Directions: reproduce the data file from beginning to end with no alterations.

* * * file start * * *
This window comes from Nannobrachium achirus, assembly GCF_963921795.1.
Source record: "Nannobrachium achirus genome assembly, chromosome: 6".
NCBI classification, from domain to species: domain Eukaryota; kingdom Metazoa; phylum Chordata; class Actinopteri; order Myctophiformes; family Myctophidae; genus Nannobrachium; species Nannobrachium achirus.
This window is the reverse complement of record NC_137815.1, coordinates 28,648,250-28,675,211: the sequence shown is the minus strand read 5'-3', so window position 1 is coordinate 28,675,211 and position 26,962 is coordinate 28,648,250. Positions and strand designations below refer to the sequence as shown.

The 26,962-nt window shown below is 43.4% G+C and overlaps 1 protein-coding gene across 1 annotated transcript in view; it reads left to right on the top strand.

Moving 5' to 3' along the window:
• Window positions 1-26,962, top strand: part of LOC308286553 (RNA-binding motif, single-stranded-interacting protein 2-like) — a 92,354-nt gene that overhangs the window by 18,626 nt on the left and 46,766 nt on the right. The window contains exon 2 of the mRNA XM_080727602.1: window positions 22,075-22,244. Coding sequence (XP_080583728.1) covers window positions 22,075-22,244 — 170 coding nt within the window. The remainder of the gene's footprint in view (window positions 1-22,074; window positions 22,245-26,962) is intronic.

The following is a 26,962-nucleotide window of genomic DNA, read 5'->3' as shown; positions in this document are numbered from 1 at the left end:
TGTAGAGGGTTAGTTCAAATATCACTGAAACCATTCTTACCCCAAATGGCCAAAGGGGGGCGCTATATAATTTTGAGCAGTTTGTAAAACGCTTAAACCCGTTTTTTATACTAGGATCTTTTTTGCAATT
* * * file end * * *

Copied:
This window comes from Nannobrachium achirus, assembly GCF_963921795.1.
Source record: "Nannobrachium achirus genome assembly, chromosome: 6".
NCBI classification, from domain to species: domain Eukaryota; kingdom Metazoa; phylum Chordata; class Actinopteri; order Myctophiformes; family Myctophidae; genus Nannobrachium; species Nannobrachium achirus.
This window is the reverse complement of record NC_137815.1, coordinates 28,648,250-28,675,211: the sequence shown is the minus strand read 5'-3', so window position 1 is coordinate 28,675,211 and position 26,962 is coordinate 28,648,250. Positions and strand designations below refer to the sequence as shown.

The 26,962-nt window shown below is 43.4% G+C and overlaps 1 protein-coding gene across 1 annotated transcript in view; it reads left to right on the top strand.

Moving 5' to 3' along the window:
• Window positions 1-26,962, top strand: part of LOC308286553 (RNA-binding motif, single-stranded-interacting protein 2-like) — a 92,354-nt gene that overhangs the window by 18,626 nt on the left and 46,766 nt on the right. The window contains exon 2 of the mRNA XM_080727602.1: window positions 22,075-22,244. Coding sequence (XP_080583728.1) covers window positions 22,075-22,244 — 170 coding nt within the window. The remainder of the gene's footprint in view (window positions 1-22,074; window positions 22,245-26,962) is intronic.

The following is a 26,962-nucleotide window of genomic DNA, read 5'->3' as shown; positions in this document are numbered from 1 at the left end:
TGTAGAGGGTTAGTTCAAATATCACTGAAACCATTCTTACCCCAAATGGCCAAAGGGGGGCGCTATATAATTTTGAGCAGTTTGTAAAACGCTTAAACCCGTTTTTTATACTAGGATCTTTTTTGCAATT